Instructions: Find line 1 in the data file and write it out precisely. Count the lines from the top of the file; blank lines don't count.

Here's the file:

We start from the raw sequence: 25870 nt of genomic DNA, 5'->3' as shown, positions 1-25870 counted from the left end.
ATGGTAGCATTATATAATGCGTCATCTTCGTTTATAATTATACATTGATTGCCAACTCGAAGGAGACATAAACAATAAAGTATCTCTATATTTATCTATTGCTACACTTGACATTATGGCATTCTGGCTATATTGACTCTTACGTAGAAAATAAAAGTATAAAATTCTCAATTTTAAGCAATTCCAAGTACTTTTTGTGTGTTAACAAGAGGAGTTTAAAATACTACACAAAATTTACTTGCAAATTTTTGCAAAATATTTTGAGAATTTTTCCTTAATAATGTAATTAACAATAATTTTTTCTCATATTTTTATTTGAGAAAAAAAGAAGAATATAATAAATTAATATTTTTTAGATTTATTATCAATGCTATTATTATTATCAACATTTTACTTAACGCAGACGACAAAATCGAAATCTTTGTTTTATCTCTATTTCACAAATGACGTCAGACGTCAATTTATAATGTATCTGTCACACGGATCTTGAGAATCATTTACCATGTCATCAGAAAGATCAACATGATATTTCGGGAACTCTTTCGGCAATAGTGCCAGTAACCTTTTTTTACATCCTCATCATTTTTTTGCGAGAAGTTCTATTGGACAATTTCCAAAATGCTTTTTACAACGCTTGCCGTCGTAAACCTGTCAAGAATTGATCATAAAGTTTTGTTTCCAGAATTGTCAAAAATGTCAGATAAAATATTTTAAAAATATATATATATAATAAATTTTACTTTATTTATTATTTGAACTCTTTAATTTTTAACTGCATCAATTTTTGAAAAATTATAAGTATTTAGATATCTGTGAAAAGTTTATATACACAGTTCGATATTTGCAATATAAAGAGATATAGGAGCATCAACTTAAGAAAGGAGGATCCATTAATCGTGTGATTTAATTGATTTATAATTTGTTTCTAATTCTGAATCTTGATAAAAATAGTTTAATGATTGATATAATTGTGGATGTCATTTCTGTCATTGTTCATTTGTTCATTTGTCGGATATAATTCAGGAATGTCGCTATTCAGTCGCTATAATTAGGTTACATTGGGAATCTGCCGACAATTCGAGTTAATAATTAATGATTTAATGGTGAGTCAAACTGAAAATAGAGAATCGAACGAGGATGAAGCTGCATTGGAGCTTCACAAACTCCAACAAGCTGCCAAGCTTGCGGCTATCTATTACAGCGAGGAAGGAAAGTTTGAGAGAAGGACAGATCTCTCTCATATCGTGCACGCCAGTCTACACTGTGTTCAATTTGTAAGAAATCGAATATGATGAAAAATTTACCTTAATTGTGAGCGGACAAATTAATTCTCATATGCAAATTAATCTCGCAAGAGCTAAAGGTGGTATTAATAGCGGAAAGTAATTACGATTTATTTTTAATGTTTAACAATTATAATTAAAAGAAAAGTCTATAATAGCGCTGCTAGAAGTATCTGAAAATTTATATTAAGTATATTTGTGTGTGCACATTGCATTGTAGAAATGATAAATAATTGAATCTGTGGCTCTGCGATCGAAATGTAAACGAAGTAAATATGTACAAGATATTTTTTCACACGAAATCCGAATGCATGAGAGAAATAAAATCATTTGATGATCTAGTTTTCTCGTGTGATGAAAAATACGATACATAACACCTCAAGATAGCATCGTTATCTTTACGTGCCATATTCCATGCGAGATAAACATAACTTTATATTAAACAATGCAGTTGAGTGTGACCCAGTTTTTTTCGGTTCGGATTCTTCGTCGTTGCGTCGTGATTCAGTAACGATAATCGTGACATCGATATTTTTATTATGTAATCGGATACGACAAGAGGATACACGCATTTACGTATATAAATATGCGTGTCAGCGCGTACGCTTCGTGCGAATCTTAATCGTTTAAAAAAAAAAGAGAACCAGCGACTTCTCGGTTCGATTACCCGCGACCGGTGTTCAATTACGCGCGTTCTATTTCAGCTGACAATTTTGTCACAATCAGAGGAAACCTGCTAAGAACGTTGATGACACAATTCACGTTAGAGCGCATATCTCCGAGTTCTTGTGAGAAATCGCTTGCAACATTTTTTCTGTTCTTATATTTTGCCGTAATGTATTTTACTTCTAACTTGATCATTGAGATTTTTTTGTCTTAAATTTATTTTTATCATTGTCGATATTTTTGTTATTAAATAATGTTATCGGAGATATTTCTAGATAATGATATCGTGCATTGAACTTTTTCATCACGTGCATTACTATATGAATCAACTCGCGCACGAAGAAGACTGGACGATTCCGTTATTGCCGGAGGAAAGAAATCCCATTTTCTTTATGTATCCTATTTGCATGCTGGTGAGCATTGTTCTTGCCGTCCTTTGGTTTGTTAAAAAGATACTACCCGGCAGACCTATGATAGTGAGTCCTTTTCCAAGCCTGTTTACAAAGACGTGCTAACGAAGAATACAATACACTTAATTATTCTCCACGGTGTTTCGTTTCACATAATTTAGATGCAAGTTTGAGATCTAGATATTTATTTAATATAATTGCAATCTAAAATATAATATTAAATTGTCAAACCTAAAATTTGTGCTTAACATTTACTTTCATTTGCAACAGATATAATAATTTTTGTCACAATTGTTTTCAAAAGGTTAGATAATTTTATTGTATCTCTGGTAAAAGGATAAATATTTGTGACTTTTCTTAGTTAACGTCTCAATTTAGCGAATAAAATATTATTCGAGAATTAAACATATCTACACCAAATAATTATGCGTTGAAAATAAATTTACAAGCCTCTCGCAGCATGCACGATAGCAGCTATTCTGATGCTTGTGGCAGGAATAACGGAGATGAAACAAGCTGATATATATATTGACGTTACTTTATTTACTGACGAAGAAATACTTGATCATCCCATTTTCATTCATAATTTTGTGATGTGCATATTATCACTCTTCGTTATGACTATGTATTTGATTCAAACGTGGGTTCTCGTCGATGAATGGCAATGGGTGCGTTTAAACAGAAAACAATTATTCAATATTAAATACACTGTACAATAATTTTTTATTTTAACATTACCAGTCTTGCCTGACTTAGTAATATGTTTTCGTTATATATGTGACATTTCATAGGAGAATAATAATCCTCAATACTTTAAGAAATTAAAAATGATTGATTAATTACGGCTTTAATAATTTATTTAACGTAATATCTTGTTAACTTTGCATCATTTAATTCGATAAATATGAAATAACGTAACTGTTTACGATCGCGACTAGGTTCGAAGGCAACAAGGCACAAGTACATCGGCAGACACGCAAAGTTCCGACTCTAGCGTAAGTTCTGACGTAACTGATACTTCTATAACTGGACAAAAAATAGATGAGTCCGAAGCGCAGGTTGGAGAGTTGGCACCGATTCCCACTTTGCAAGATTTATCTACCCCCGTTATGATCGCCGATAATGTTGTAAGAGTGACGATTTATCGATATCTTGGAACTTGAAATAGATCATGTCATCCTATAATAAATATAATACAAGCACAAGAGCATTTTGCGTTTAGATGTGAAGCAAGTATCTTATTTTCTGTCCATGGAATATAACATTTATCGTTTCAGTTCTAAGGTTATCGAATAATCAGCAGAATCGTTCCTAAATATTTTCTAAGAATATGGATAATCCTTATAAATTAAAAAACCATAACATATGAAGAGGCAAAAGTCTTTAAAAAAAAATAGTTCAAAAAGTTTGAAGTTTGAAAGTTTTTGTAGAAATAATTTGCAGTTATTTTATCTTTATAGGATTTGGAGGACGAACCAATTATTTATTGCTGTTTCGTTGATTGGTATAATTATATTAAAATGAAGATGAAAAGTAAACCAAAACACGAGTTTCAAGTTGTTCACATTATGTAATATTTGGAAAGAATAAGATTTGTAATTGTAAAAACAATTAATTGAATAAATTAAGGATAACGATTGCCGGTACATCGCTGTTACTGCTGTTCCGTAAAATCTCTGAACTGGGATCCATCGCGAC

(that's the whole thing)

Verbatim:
We start from the raw sequence: 25870 nt of genomic DNA, 5'->3' as shown, positions 1-25870 counted from the left end.